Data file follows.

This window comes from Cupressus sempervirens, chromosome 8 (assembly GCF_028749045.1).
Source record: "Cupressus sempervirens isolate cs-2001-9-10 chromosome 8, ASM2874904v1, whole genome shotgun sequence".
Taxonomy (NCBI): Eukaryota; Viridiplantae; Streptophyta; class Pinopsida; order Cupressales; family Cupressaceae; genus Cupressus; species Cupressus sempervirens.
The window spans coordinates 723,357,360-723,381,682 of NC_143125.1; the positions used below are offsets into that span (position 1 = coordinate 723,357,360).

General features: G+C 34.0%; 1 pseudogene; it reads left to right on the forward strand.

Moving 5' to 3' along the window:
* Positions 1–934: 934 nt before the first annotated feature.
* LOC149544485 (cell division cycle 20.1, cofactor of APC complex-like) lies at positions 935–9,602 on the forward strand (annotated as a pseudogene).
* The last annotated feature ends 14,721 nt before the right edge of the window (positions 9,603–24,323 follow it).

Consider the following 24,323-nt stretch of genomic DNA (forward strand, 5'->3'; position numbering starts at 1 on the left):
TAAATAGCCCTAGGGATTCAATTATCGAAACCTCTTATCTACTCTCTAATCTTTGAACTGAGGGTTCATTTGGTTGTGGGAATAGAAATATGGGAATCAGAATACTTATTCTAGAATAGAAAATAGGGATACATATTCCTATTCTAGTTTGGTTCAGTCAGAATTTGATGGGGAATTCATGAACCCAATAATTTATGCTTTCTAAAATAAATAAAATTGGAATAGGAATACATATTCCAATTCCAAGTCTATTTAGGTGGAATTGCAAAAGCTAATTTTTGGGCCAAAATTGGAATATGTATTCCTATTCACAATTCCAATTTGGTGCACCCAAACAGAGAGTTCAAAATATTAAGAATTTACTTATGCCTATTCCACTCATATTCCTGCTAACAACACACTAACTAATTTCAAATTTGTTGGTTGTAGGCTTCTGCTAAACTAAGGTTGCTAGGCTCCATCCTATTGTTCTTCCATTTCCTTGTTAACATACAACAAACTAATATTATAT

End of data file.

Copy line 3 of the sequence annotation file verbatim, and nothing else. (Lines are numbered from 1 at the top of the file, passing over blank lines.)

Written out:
Taxonomy (NCBI): Eukaryota; Viridiplantae; Streptophyta; class Pinopsida; order Cupressales; family Cupressaceae; genus Cupressus; species Cupressus sempervirens.